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INSEC wants Commission on Enforced Disappearances to be set up urgently in Nepal

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nepal.jpgA year has passed but the government has yet to unveil a plan to set up a commission to investigate the case of more than 1,000 disappeared persons. The commission is a landmark decision by the Supreme Court in June last year.

Since Nepal is currently moving into a full fledge republic, the human rights community is pushing for the urgent establishment of the Commission to deal with the fate of those disappeared to promote accountability and put an end to impunity for the perpetrators, who include the State and Maoist during the decade long conflict.

INSEC wants Commission on Enforced Disappearances to be set up urgently in Nepal

(Bangkok) The Human rights community in Nepal is eagerly waiting for the establishment of the Commission on Disappeared Persons since the civil conflict officially ended in November 2006. The Comprehensive Peace Accord (CPA) signed by the seven political parties and the Communist Party of Nepal (M) had pledged to deal with the issue on the fate of about 1,000 persons who disappeared in the hands of the State and the Maoists during the decade-long conflict.

In a statement issued on 1 June, Informal Sector Service Centre (INSEC), FORUM-ASIA member based in Nepal, has urged the Nepalese government to implement a 2007 Supreme Court decision for the government to set up a Commission on Disappeared Persons. The direction was issued while the Court was delivering its verdict on the habeas corpus application of 80 cases and writ that many people were disappeared forcefully.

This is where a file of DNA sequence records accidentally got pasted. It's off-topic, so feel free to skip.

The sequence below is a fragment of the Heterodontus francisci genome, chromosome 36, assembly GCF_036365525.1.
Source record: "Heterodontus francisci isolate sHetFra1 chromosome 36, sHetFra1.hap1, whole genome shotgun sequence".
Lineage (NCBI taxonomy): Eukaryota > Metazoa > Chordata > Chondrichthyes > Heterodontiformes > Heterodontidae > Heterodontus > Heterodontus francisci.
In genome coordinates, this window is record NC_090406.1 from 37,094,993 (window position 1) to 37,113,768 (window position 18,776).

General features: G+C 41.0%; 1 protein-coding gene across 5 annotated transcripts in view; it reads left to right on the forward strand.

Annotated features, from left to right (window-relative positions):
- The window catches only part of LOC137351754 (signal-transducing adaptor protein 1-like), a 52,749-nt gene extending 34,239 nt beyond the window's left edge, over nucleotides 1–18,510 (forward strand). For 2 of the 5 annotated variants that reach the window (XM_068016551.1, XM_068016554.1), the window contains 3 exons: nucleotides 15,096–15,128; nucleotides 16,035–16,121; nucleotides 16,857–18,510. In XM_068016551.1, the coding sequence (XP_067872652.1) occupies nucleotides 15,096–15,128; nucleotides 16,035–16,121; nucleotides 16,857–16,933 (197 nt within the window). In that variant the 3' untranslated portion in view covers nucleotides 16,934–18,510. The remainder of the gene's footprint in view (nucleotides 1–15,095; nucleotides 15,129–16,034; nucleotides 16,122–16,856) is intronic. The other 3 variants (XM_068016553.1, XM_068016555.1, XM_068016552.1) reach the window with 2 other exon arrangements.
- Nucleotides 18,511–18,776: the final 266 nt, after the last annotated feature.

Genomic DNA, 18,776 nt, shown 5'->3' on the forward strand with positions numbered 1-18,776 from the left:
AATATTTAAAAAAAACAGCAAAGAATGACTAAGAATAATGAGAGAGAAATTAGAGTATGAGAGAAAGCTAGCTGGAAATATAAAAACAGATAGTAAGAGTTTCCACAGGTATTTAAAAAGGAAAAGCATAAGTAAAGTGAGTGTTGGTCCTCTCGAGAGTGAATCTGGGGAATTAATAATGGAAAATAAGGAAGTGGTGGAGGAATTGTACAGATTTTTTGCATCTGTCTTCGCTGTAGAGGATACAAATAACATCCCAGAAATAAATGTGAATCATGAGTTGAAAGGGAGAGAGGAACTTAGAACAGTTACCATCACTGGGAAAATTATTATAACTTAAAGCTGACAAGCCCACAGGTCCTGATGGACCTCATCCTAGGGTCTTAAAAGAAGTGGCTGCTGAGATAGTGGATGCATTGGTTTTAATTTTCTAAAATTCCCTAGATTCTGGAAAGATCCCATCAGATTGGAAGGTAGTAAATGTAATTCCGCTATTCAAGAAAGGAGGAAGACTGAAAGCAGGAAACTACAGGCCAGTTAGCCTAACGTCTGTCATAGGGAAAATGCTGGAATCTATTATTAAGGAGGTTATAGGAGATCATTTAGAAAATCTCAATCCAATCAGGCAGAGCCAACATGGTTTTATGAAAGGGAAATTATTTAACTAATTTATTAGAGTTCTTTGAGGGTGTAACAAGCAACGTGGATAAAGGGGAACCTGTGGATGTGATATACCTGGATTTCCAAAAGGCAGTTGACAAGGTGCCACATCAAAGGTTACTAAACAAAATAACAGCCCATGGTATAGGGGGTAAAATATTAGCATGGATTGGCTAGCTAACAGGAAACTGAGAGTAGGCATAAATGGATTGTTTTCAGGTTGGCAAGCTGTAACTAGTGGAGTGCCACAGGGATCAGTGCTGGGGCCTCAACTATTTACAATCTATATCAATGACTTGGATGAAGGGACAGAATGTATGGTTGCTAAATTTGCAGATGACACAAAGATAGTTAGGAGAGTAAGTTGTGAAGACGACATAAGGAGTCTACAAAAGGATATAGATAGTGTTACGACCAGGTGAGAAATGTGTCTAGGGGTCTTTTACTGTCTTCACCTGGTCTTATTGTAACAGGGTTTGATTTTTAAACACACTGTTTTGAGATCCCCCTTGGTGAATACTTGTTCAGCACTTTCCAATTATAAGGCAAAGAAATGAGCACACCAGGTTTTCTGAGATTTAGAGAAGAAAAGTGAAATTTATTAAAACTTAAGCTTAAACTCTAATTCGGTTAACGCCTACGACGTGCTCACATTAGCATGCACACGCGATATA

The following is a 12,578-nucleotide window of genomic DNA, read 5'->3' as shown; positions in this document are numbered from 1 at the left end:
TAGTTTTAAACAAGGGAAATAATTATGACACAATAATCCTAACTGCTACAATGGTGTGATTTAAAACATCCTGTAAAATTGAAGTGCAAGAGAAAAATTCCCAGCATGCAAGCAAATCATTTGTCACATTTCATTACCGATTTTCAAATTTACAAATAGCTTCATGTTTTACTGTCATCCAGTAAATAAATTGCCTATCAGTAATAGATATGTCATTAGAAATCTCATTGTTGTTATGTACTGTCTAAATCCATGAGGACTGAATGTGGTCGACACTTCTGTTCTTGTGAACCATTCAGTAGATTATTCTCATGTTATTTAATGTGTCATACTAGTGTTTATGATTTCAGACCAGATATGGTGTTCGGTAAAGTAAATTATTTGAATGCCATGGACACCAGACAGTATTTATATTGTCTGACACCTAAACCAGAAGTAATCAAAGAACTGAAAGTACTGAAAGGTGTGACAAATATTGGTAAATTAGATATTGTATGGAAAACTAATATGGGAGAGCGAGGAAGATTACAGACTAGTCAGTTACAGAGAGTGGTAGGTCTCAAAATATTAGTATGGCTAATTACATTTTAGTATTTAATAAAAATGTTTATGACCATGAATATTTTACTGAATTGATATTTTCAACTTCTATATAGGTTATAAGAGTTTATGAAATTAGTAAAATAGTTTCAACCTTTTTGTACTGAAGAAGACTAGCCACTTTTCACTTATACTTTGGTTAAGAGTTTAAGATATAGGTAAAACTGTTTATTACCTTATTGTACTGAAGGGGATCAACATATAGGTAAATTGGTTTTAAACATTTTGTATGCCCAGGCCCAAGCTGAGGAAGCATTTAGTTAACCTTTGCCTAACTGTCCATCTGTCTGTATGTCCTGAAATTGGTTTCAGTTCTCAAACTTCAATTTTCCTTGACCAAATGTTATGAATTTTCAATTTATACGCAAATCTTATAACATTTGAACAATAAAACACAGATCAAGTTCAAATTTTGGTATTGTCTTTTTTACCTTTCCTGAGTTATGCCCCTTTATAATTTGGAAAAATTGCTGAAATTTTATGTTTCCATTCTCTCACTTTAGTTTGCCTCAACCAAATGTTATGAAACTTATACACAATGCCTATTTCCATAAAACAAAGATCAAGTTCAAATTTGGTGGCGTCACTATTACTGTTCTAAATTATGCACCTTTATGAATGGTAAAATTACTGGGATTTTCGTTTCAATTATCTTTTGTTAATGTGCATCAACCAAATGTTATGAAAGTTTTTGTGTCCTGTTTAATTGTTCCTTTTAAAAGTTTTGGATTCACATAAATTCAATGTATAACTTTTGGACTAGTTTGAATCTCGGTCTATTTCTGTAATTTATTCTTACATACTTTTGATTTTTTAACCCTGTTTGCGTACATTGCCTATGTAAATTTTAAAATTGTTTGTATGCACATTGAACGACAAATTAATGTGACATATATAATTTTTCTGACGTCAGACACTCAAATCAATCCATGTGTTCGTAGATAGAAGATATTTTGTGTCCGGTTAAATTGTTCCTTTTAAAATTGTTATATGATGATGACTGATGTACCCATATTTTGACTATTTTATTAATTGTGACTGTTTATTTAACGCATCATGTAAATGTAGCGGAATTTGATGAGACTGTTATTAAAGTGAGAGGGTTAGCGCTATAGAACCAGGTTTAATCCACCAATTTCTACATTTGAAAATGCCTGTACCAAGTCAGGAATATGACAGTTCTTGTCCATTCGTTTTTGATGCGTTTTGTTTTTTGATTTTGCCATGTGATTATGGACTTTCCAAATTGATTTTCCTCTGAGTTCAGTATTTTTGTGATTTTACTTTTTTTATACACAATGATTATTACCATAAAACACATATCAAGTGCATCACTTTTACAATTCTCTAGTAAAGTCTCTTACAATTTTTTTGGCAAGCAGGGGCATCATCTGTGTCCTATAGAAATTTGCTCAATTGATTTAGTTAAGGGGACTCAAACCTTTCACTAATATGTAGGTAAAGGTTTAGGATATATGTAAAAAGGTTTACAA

INSEC has documented disappearance cases of 828 persons arrested by the state while the whereabouts of 105 persons abducted by the Maoists remain unknown till date though the latter repeatedly denied any enforced disappearances from their side.

INSEC chairperson Subodh Raj Pyakurel has criticised the government for its apparent unwillingness to form a structural body to investigate the fate of all those who disappeared although it was legally bound to do so since last year. He also reminded the commitment of the political parties in the CPA to publicise the whereabouts of those who were forcefully disappeared by either sides during the conflict. This commitment is also provided by the Interim Constitution of Nepal in 2007.

Subodh added that the families of the disappeared persons, independent UN experts, Office of the High Commissioner on Human Rights-Nepal and national and international organisations were concerned about the lack of clarity and delay in setting up the Commission.

β€œThe criminalisation of enforced disappearance and prosecution of the criminals is a step closer to bringing the perpetrators within a legal frame. Laws drafted in pursuant with the international standard against enforced disappearance help to attain justice by putting an end to impunity and promoting accountability,” said Subodh.

Adding that the government had completely failed to abide by the Supreme Court direction with its inactivity towards legal proceedings against the perpetrators, INSEC said that such negligence can perpetuate the culture of impunity and violation of human rights in the future.

Meanwhile, INSEC called on the government to become a state party and to ratify the International Convention for the Protection of All Persons from Enforced Disappearances. The human rights organisation urged the Constituent Assembly to direct the government to implementation the Convention, and form the Commission to unearth the truth and the whereabouts of disappeared persons, and provide compensation to the victims and persecute the perpetrators.